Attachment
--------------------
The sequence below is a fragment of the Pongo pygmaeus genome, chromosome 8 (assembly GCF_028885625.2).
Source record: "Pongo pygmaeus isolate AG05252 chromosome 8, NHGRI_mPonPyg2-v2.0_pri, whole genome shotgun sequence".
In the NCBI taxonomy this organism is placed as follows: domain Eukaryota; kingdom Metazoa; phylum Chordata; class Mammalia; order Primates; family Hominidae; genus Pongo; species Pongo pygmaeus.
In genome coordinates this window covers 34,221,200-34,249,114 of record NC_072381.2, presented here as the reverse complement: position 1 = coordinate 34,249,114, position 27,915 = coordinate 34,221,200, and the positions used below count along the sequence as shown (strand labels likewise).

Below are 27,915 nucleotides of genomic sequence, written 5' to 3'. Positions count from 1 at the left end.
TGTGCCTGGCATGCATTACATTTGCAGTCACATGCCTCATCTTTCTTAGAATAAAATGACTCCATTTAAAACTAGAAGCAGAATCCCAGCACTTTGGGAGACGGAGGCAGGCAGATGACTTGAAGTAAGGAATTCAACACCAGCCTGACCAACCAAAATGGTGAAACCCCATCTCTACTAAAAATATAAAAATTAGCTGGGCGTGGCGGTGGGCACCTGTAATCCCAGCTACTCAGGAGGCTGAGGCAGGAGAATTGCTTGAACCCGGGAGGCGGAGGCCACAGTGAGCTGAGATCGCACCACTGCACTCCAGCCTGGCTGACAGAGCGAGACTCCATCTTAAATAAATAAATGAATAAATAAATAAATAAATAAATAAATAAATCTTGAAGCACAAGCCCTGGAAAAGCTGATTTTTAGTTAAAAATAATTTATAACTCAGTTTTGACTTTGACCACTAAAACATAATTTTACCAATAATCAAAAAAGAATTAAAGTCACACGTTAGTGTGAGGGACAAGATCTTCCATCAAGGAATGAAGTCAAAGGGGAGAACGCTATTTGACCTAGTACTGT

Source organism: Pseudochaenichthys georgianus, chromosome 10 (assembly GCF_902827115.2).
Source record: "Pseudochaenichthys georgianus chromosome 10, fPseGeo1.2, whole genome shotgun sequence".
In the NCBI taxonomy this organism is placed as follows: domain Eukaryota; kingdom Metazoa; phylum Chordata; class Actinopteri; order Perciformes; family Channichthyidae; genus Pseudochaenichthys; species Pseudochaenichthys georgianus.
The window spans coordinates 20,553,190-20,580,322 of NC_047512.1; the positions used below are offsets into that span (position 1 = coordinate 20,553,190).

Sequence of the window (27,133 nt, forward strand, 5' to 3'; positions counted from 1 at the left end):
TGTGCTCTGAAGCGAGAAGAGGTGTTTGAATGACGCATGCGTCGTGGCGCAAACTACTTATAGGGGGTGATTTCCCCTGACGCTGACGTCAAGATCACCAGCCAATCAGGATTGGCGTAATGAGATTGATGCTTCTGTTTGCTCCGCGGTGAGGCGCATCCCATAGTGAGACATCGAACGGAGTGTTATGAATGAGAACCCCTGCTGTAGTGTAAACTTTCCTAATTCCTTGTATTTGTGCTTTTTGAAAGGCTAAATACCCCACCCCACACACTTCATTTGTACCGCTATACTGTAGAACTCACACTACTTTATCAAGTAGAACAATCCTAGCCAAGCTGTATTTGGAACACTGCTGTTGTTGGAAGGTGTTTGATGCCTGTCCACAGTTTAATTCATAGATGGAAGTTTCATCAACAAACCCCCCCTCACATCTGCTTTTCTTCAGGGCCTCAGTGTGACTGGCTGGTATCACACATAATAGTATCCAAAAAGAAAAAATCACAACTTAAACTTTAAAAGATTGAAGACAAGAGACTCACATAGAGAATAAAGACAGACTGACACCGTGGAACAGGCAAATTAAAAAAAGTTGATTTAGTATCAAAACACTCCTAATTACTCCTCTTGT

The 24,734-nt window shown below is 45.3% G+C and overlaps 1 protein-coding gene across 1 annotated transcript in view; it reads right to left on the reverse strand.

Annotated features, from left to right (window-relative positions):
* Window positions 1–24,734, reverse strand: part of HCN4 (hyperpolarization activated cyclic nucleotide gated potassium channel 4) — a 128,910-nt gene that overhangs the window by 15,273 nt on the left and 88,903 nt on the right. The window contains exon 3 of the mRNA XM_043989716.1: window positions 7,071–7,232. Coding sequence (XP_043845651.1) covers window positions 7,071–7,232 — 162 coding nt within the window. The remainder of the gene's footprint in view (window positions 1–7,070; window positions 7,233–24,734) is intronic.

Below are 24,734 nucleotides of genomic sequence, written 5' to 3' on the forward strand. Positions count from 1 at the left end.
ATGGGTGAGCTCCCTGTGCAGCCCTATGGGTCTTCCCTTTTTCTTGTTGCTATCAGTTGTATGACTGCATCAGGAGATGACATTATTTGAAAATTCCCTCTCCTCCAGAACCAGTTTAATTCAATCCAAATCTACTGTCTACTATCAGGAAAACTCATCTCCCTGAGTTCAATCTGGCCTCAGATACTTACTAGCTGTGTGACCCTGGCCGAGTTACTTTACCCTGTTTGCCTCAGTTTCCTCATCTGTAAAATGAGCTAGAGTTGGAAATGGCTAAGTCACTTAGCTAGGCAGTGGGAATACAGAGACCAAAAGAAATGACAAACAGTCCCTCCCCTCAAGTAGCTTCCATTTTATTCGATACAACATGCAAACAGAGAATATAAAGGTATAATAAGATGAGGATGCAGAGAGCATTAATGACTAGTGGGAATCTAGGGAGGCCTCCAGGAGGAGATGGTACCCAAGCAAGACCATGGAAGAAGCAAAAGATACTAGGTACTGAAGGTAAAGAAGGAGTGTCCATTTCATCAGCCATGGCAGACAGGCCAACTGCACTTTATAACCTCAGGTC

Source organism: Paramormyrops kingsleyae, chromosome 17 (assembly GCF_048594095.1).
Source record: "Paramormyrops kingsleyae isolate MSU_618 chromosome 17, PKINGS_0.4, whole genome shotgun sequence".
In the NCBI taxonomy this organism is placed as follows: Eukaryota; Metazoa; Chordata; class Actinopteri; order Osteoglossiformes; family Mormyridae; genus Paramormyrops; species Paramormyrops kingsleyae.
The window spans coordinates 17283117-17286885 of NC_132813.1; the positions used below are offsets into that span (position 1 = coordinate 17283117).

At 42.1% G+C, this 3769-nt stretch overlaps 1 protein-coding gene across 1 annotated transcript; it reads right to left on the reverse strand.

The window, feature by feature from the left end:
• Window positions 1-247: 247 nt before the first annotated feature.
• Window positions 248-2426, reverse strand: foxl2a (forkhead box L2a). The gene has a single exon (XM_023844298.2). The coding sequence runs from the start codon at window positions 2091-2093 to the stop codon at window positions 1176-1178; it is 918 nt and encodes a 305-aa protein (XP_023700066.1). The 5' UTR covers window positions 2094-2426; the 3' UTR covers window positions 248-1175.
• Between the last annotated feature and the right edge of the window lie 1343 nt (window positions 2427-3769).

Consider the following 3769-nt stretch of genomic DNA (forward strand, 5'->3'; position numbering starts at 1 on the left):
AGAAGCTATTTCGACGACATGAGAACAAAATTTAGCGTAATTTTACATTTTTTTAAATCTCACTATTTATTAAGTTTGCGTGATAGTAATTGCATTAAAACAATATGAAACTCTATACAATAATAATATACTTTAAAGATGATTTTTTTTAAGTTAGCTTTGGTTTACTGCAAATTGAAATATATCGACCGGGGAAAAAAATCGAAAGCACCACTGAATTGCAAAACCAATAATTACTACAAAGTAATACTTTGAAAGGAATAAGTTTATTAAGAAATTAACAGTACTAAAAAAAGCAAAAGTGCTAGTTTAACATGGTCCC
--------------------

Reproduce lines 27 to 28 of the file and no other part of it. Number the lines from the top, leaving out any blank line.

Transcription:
Consider the following 3769-nt stretch of genomic DNA (forward strand, 5'->3'; position numbering starts at 1 on the left):
AGAAGCTATTTCGACGACATGAGAACAAAATTTAGCGTAATTTTACATTTTTTTAAATCTCACTATTTATTAAGTTTGCGTGATAGTAATTGCATTAAAACAATATGAAACTCTATACAATAATAATATACTTTAAAGATGATTTTTTTTAAGTTAGCTTTGGTTTACTGCAAATTGAAATATATCGACCGGGGAAAAAAATCGAAAGCACCACTGAATTGCAAAACCAATAATTACTACAAAGTAATACTTTGAAAGGAATAAGTTTATTAAGAAATTAACAGTACTAAAAAAAGCAAAAGTGCTAGTTTAACATGGTCCC